Thursday, December 6, 2007

The Perils of Conventional Wisdom

I am not a journalist, nor do I aspire to be one. i tried it in college and made enemies when I thought I was being objective. And I like you to like me - if you know me. If you don't know me, then I don't care what you think about me. What you think of me is none of my business.

Back to why I'm not a journalist. Journalism takes work. To do it well, one must think carefully about the subject matter, research it, and formulate a theory upon which to lay one's hat and reputation underneath it. Be it the pros and cons of whether coffee is good or bad for consumption, you better have done some research. You better quote somebody from either a quick telephone call or, better yet, a visit with the expert on the topic. Or if those two fail, go to Starbucks and talk to the 23-year old Geek at the computer text messaging his girlfriend while sipping his third Coffee Ligueur.

This NPR tongue-in-cheek look at conventional wisdom does it more creatively than I can here and with less verbosity, (another reason why I can't be a journalist). Listen carefully. Like most satirists, there is an underlying anger or frustration just beneath the surface, piercing through the thin veil of conviviality.

I want to know --- how did these media people get on television when they have no news to report except "conventional wisdom?" And since we, the regular folk, are the seeds of the fruit of wisdom, why confirm anything at all? How about giving us the facts, instead, because most of us can think for ourselves. Conventional wisdom... boy if I could sell it....

When did this term first surface in the media nomenclature? To support the President's (#2's) march to war [but again that's another blog]. Because more than anyone else, I believe it was the media that was banging the drum for war, to boost up their ratings, and everything went Middle East after that. Did no one question the utility of going to war? I can't think of one media outlet that looked at the big picture; instead the pundits and new careers spawned by the sensationalism of Shock and Awe - were talking military tactics, and outcomes, and the aftermath of the war. that cat was out of the bag and would not get caught again. Yeeowie Kazowee! (sing along) "War! What is it Good For! Makin' Lots of Money, uh-huh-uh-huh!"

I'm writing about Conventional Wisdom, because I recall hearing the term, but I'm not sure who said it. It might have been Candy Crawley of CNN who stated that privately Kucinich knew that he didn't stand a chance of being President. Or maybe again it was on on Tim Russert's show, Meet the Press. I am hoping that he is smarting after the public outcry of how the media handled debate topics [hopefully, Russert took a beating by his handling of the UFO question to Dennis Kucinich]. He brought on our Jimmy Stewart of Journalism, Mr. Howard Kurtz, "the man on the beat" who scours the blogs to see what people are thinking, then gets accused of plagiarism -- and he defends his sources. Or again, it may have come up on the C-Span dialogue at the National Press Center (?) about the media's handling of the election (which was not self-critical, but self-aggrandizing, as each pundit, yet again, postulated upon who was going to win). I really don't recall where I first heard it, but I know that the Conventional Wisdom was "exposed" for what it is with regard to who was "the chosen one" tapped to win the Republican nomination for President. The media returned to its friend Conventional Wisdom, located in Iowa at the time, and learned that conventional wisdom had taken a nap. It was Governor Mike Huckabee who seemed to ooze out of the nooks and crannies that hide the truth, and that nobody searched for, in staying aloof and just hanging out with friends to get a story.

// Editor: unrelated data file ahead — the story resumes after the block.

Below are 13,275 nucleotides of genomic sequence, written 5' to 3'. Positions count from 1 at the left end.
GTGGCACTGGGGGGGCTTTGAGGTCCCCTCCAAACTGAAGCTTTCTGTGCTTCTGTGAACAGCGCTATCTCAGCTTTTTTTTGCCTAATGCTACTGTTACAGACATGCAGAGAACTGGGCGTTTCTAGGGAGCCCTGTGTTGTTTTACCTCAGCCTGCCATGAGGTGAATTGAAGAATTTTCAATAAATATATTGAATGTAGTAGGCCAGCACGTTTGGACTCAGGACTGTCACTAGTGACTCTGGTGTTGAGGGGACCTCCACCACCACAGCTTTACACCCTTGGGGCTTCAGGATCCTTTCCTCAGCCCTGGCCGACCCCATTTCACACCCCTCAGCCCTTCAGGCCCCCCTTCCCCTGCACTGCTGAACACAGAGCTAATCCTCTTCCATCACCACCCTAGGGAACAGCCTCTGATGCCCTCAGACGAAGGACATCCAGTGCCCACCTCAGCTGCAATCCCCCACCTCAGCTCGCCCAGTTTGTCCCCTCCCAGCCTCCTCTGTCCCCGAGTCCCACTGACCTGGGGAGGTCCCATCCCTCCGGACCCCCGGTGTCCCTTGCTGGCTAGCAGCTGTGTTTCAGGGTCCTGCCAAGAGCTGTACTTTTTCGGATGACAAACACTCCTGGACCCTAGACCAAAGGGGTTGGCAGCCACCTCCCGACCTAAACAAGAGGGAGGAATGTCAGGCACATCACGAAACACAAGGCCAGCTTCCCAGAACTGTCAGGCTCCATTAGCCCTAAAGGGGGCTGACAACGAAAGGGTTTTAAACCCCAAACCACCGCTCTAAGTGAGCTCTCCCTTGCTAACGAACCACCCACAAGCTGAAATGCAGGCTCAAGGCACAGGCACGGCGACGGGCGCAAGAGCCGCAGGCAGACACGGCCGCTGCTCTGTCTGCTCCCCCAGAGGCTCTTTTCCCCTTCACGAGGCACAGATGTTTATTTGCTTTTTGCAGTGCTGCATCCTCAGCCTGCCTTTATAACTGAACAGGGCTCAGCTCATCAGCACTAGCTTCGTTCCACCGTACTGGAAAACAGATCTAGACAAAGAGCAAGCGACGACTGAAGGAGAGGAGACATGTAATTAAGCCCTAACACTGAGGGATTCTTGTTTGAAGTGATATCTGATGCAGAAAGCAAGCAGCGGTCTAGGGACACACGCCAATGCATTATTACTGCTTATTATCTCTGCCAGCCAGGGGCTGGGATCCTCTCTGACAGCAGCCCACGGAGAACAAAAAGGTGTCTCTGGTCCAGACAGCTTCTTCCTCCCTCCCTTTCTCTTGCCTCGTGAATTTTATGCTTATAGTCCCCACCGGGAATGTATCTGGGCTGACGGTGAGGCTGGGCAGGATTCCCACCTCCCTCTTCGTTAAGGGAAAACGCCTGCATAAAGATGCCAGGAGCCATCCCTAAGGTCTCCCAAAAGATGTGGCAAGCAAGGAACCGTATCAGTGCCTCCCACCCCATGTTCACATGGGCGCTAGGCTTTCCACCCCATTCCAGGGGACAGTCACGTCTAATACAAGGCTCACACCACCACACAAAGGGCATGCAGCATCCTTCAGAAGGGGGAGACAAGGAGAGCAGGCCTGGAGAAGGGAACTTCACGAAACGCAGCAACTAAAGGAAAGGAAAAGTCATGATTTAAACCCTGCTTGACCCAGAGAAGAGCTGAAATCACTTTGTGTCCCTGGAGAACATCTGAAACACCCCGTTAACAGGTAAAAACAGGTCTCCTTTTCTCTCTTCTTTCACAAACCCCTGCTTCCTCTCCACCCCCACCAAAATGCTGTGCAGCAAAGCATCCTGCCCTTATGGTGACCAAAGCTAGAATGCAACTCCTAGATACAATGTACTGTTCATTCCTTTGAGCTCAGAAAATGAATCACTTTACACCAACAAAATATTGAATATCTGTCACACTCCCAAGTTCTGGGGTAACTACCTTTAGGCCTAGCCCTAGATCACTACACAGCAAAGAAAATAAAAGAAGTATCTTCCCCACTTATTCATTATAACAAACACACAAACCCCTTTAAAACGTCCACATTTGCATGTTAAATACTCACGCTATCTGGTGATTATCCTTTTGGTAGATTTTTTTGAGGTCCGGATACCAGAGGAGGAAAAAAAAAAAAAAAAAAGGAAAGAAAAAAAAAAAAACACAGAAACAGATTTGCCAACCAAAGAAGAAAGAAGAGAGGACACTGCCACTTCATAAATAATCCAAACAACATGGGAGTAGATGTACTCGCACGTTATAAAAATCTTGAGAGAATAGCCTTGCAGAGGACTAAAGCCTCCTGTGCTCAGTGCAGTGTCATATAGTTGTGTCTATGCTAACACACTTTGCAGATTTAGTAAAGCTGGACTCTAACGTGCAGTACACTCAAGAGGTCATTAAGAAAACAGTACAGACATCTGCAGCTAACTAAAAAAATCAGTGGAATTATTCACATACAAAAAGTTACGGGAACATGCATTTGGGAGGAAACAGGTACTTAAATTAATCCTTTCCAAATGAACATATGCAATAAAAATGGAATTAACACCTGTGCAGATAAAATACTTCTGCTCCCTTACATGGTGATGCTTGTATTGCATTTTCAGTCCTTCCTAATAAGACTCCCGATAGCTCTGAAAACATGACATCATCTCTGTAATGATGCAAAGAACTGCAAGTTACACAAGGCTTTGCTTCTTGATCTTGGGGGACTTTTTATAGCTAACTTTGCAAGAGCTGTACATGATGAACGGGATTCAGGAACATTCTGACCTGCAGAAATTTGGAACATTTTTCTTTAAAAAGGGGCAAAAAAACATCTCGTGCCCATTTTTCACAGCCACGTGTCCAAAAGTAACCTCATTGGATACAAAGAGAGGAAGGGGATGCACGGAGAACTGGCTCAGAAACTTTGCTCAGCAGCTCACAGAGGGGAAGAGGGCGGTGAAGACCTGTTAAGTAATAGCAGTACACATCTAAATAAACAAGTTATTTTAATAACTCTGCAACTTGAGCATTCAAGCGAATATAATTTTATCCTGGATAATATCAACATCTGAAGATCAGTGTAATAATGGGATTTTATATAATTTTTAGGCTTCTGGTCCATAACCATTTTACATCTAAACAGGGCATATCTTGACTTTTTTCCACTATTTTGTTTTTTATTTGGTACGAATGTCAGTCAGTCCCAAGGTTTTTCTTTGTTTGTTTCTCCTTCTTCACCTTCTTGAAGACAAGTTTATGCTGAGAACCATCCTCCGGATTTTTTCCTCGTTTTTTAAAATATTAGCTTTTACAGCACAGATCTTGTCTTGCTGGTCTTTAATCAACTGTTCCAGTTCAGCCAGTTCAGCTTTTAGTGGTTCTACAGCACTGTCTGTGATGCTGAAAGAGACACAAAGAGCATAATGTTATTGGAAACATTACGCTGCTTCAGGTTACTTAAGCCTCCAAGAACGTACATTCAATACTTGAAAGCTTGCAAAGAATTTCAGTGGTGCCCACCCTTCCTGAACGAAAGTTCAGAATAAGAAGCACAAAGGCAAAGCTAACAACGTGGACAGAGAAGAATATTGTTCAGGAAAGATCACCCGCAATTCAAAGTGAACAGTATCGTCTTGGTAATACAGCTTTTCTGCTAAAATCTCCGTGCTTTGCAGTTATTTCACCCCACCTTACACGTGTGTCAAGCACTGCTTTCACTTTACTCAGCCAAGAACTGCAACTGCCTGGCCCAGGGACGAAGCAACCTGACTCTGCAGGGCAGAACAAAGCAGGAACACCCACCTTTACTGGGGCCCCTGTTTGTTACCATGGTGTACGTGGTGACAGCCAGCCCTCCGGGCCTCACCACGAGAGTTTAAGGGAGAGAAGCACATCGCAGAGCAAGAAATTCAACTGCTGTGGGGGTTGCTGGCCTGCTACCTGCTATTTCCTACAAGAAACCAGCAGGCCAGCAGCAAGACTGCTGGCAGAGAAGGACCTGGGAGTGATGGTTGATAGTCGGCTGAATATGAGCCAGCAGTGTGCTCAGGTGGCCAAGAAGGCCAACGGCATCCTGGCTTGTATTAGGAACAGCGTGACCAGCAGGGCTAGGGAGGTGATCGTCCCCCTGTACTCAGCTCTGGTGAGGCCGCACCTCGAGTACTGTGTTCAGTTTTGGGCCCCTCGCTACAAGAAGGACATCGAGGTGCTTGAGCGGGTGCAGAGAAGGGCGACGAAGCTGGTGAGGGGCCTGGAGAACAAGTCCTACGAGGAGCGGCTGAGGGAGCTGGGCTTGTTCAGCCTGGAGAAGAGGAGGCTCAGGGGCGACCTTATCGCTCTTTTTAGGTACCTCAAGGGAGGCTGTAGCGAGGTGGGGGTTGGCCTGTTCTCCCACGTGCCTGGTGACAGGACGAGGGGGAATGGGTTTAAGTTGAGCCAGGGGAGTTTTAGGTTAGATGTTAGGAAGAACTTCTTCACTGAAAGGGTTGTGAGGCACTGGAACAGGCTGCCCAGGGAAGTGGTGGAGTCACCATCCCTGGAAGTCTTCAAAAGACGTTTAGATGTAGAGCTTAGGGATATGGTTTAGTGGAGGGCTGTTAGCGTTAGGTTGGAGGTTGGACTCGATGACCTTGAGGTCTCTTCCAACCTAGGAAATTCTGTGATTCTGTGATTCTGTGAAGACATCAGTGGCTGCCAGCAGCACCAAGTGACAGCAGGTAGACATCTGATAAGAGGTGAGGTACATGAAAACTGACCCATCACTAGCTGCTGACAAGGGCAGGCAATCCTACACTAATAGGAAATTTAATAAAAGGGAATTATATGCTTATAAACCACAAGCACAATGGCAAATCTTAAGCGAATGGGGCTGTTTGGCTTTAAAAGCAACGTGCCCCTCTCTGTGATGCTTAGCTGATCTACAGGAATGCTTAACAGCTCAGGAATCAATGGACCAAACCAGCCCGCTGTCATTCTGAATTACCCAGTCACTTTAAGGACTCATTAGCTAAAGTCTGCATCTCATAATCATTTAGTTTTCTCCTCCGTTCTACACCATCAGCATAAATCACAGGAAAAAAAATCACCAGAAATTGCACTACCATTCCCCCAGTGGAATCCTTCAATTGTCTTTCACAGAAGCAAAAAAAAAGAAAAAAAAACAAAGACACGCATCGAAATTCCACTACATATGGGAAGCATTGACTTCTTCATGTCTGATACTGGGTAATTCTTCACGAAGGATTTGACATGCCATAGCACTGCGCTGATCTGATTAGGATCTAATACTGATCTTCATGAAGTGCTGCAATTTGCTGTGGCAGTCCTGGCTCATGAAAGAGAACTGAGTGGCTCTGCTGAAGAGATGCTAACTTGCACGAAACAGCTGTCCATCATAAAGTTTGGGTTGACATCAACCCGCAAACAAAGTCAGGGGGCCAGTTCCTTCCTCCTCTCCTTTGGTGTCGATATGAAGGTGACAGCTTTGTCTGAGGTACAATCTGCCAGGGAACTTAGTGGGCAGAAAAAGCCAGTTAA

My question is -- who decided that Governor Huckabee was a non-starter in the first place. Conventional wisdom? Or sheer laziness?

The media elite are too well known now to be able to do their jobs, so their twenty-year old interns are no doubt doing the work for them. But, here's the tautology, written in an intentionally ambiguous manner, so that I, too, can sound like I'm saying something. Isn't it most likely that a twenty-something intern or assistant is likely to tell their showbiz mentors what they want to hear, so the research is a foregone conclusion that begs why the question of why it's being asked anyway? There's a question in there somewhere. At least Boris and Natasha looked as though they did some work for their scheming shenanigans. Just what do Mr. Brian Jennings and Mr. Sheppard Smith (with his dreamy eyes that hypnotize rather than instruct) hear, ensconced in their ivory towers upon their princely thrones. Where's the fact-checking on their part, after all their interns are kids--bright ones--but kids, eager to please...

But there it appears: conventional wisdom - the majority by small consensus, you know, that sampling of people sampling hors d'oeuvre, clustered in a small huddle "talking shop" amongst their friends at a party. Breaking news: an [uninformed] unnamed source has provided our station with interesting information."

I'm writing tongue in cheek, but were even half of this true, the implications would be quite dangerous for our democracy.